This is one of the songs composer George Gershwin and his brother Ira wrote for the musical Girl Crazy, which opened at the Alvin Theatre, Broadway, on October 14, 1930. According to Gershwin biographer Deena Rosenberg in Fascinating Rhythm, the young Ethel Merman 'belted "I Got Rhythm" with an earthiness new to Broadway.'
In the same book, lyricist Ira is quoted on the song: "Filling in the seventy-three syllables of the refrain wasn't as simple as it sounds. For over two weeks I kept fooling around with various titles and with sets of double rhymes for the trios of short two-foot lines."
Numerous recordings, both vocal and instrumental, have been made by artists as varied as Ella Fitzgerald, the Oscar Peterson Trio, the Benny Goodman Sextet, and the Moscow Sax Quintet on their "Jazznost Tour".
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While Ira was struggling with the rhyming problem, George had a solution: skip the rhymes. Pianist/singer Michael Feinstein, who once worked as an archivist for Ira Gershwin, explained in an NPR Fresh Air interview: "George felt that the use of rhymes with that tune sounded too cloying, so then he started experimenting with words that did not rhyme, which was absolutely taboo ... and he finally decided to create a lyric that had no rhymes ... except for the bridge, which is how it stood." Feinstein wrote about his experiences with the legendary team of brothers in The Gershwins and Me: A Personal History in Twelve Songs (2012).
Feinstein on George Gershwin's meeting with Ethel Merman: "In the early days of Broadway, she had this voice that could be heard all the way through the theater, and she had become successful in vaudeville. And [producer] Vinton Freedley brought Ethel Merman to sing for George Gershwin. I think she was 18 at the time, and George heard this kid perform and he couldn't believe it. He played the songs that he had written for the character that Ethel was to portray in Girl Crazy and when she finished singing these songs he was so bowled over that he knew that he found the perfect person to introduce, among others, 'I Got Rhythm.'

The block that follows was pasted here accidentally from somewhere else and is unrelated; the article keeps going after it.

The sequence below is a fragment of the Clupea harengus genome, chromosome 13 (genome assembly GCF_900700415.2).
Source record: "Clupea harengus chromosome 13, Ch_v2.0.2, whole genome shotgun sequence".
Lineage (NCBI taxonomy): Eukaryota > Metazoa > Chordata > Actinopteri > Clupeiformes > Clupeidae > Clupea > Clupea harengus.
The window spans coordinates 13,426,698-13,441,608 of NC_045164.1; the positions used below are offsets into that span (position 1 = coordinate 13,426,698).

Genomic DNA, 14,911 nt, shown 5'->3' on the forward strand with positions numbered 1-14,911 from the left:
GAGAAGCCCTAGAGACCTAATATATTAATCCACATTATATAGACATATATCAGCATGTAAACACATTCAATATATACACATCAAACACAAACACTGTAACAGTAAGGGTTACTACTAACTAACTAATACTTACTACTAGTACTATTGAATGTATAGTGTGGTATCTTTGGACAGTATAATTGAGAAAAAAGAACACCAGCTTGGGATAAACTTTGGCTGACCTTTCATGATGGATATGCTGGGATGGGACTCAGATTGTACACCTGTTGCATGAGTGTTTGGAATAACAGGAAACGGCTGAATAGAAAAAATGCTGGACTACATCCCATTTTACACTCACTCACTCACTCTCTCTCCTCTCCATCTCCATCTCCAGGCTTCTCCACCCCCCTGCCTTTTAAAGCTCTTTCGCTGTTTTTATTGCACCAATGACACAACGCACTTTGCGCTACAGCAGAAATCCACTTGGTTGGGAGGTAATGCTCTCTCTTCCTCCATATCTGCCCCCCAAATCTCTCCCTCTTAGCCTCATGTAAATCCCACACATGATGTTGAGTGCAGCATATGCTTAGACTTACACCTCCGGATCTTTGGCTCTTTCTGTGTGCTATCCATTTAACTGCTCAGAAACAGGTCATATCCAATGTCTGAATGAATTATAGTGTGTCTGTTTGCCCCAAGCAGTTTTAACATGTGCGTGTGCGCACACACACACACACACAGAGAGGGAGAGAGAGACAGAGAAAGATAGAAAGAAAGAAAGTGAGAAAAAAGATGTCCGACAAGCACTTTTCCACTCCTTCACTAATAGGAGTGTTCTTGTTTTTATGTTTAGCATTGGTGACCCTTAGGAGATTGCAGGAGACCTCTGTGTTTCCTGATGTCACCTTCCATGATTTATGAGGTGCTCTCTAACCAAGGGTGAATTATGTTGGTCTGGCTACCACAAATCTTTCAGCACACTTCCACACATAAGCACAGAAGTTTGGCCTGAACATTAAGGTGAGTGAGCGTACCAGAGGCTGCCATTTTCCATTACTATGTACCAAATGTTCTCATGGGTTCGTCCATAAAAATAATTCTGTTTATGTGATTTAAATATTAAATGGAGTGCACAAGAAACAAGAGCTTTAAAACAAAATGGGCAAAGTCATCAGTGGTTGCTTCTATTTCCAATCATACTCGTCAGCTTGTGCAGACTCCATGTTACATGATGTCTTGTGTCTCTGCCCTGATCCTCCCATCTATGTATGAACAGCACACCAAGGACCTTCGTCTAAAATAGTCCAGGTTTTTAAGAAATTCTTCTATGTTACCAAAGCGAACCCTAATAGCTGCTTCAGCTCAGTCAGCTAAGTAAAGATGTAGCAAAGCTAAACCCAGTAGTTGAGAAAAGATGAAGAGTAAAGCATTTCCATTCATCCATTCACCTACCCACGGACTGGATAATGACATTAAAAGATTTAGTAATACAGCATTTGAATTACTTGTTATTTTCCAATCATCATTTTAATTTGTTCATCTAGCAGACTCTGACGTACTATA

On the opening night of Girl Crazy, Merman stopped the show and had to repeat 'I Got Rhythm' multiple times. And it was Roger Edens, who later who became very famous in Hollywood, who came up with the device of having Merman in the second chorus of 'I Got Rhythm' hold this note for an elongated number of bars."
Unlike his brother, Ira was not a fan of Merman's voice. Feinstein remembered: "He wasn't a fan of Ethel Merman, you know, and Ethel knew that and she told everybody that Ira was gay, which made him laugh. So there was some weird energy between the two of them. But yeah, he didn't like Merman holding that note and he found her voice rather off-putting, even though George loved it. And so one day as a joke I spliced together Merman holding that note and made it about six times as long as it is normally sung, and I said, Ira, I have this great record of Ethel Merman singing 'I Got Rhythm.' I want you to hear it. So she goes ohhhh. She holds the note forever and ever and ever and ever, and Ira is listening and his eyes were getting wider and wider and he's looking at me and finally starts laughing. He says I give up. I give up. OK. Stop. Turn it off. I surrender."
Merman performed this on a broadcast memorial for George Gershwin on July 12, 1937, the day after he died of a brain tumor at age 38. It's also the earliest complete recording of Merman's version.
During his swinging live performances, Bobby Darin would often add the line "anybody who wants anything more than that outta life is just plain evil."
Several film adaptations of Girl Crazy have been made. Kitty Kelly sang the song in the 1932 version. The 1943 version has Judy Garland performing the number with Mickey Rooney and the group Six Hits and a Miss, backed by Tommy Dorsey and his Orchestra. Connie Francis and Harve Presnell sang it in 1965's re-titled When the Boys Meet the Girls.
Merman included a disco version on her 1979 Ethel Merman Disco Album.
Brian Wilson covered this on his 2010 album Brian Wilson Reimagines Gershwin.
In a later recording, Merman introduced the song by remembering the first time she performed it onstage: "Once upon a time, back in 1930, I stepped out on stage at the Alvin Theater in New York, got hit in the kisser with a big spotlight, and found myself in big-time show business. It was in a thing called Girl Crazy, which boasted Ginger Rogers, Willie Howard, and the DeMarcos, and a great score by George Gershwin. One of the songs I did that memorable night was 'I Got Rhythm.' And as I riveted the second chorus I held on to a high C like it was from Tiffany's, and the last one in the world. Anyway, it was a show-stopper. It sort of launched me on my way, so I guess you can't blow the whistle on me for saying it's one of my special favorites. It goes like this. And brother, how it goes!"
In Mr. Holland's Opus (1995), starring Richard Dreyfuss, the students audition with this song for the school's Gershwin revue.
The pop cover band The Happenings had a #3 hit with their version in 1967.
In a 1933 radio interview with Rudy Valle, George Gershwin called this his favorite out of his own show tunes.